Poles Apart by Michael Nadell - Book Review

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Poles Apart by Michael Nadell - Book Review

Post by Mark » Sat Oct 19, 2013 5:42 pm

Poles Apart by Michael Nadell

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I eagerly collected the book from the post office this morning which had been sitting there for three days, as I was not in when the book was originally delivered and due to my working hours I could not collect until today. Today it is raining outside so I have done nothing more than to sit down and read this delightful book, with some very nice cups of tea I might add. When I got home from the post office I excitedly opened the outer cardboard wrapping to find the book wrapped in traditional Coch-y-Bonddu fashion, brown paper, I do think that gives such a personal touch to the book and reminds me of opening parcels as a child. On unwrapping the book I was confronted with a lovely colourful front cover from a picture named 'A Pegged Down Fishing Match' by Walter Denby Sadler. Originally painted in 1884, it is a fishing scene inspired by a London Angling Society outing to the River Lea, the Sussex Ouse or the Thames and depicts a friendly fishing competition amongst it's members. Page 92 in the book shows this picture with more details as it is too wide for the front cover to show it all. It is a good quality sturdy book of some 178 pages and is published by Coch-y-Bonddu Books (Machynlleth) http://www.anglebooks.com/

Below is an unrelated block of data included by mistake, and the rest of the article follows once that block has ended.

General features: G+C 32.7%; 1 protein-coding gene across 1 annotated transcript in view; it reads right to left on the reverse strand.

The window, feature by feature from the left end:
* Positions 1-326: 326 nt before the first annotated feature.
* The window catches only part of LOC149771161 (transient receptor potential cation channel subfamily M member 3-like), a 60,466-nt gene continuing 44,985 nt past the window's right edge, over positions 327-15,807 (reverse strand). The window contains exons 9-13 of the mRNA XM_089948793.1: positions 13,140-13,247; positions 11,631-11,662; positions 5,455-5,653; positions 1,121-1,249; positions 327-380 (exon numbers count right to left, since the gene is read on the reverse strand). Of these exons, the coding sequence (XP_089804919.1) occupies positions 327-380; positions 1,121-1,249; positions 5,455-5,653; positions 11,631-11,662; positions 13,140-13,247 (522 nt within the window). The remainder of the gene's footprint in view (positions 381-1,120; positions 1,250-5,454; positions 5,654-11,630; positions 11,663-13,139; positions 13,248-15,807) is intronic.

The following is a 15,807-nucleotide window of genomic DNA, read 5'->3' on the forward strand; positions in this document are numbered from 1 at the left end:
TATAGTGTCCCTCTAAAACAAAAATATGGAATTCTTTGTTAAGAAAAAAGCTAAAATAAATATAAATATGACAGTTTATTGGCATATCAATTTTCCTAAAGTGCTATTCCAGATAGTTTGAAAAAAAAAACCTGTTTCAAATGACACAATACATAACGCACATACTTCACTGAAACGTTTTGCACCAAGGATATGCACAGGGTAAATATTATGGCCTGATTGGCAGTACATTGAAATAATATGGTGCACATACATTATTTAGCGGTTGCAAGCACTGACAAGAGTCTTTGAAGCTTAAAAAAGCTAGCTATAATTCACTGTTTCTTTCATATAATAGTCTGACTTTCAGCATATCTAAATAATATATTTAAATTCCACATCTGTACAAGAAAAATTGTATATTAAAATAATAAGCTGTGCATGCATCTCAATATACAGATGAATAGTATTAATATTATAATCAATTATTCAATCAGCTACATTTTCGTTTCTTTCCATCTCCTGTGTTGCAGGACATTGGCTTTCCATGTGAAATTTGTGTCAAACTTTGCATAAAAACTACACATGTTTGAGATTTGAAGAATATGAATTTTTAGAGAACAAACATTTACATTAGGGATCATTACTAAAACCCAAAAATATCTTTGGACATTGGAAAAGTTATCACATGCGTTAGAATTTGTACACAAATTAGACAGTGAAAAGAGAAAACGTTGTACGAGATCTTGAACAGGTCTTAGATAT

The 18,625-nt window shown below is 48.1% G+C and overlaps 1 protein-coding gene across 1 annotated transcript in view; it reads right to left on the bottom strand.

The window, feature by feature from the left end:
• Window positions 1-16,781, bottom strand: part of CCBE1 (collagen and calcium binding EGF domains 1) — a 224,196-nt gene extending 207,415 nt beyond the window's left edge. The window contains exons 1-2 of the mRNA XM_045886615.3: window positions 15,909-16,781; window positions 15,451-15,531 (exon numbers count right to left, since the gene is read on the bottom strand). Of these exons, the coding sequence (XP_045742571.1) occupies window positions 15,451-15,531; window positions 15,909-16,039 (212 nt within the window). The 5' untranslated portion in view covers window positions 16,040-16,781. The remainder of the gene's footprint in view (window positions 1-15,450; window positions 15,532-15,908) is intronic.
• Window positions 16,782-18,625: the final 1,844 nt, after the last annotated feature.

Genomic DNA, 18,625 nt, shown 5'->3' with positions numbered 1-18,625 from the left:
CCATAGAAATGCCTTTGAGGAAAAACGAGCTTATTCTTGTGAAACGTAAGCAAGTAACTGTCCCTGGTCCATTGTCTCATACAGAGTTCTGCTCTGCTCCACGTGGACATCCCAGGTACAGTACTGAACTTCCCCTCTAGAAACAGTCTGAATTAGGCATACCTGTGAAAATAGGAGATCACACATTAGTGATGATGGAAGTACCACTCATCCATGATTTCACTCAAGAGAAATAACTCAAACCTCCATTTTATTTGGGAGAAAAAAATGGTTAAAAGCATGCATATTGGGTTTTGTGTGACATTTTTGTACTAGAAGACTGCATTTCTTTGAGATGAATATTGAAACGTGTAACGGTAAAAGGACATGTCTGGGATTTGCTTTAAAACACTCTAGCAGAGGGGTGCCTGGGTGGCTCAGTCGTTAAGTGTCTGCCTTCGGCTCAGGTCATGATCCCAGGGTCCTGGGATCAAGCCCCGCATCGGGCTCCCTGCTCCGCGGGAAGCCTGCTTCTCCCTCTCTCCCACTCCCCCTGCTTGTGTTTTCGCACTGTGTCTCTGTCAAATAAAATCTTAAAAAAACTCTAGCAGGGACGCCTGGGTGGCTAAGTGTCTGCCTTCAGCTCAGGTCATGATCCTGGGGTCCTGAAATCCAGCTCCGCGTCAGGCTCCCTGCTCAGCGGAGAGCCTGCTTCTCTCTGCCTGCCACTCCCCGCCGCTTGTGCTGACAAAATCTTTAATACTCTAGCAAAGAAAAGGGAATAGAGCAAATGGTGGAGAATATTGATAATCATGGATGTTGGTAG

The books starts with a foreword by Keith Elliot the Editor of Classic Angling Magazine, then the acknowledgments, a short introduction by Michael himself and then starts the first of the 15 chapters, 'The Boy's Beginning'. The book also has three appendix's, a Bibliography section and an Index, I do like an index in a book. The photos are by David Watson and illustrations by Paul Cook. Poles Apart is the only book ever to record the Sowerbutts and Evans families, they were the best pole makers in London. There is even a Sowerbutts family tree list in Appendix 1.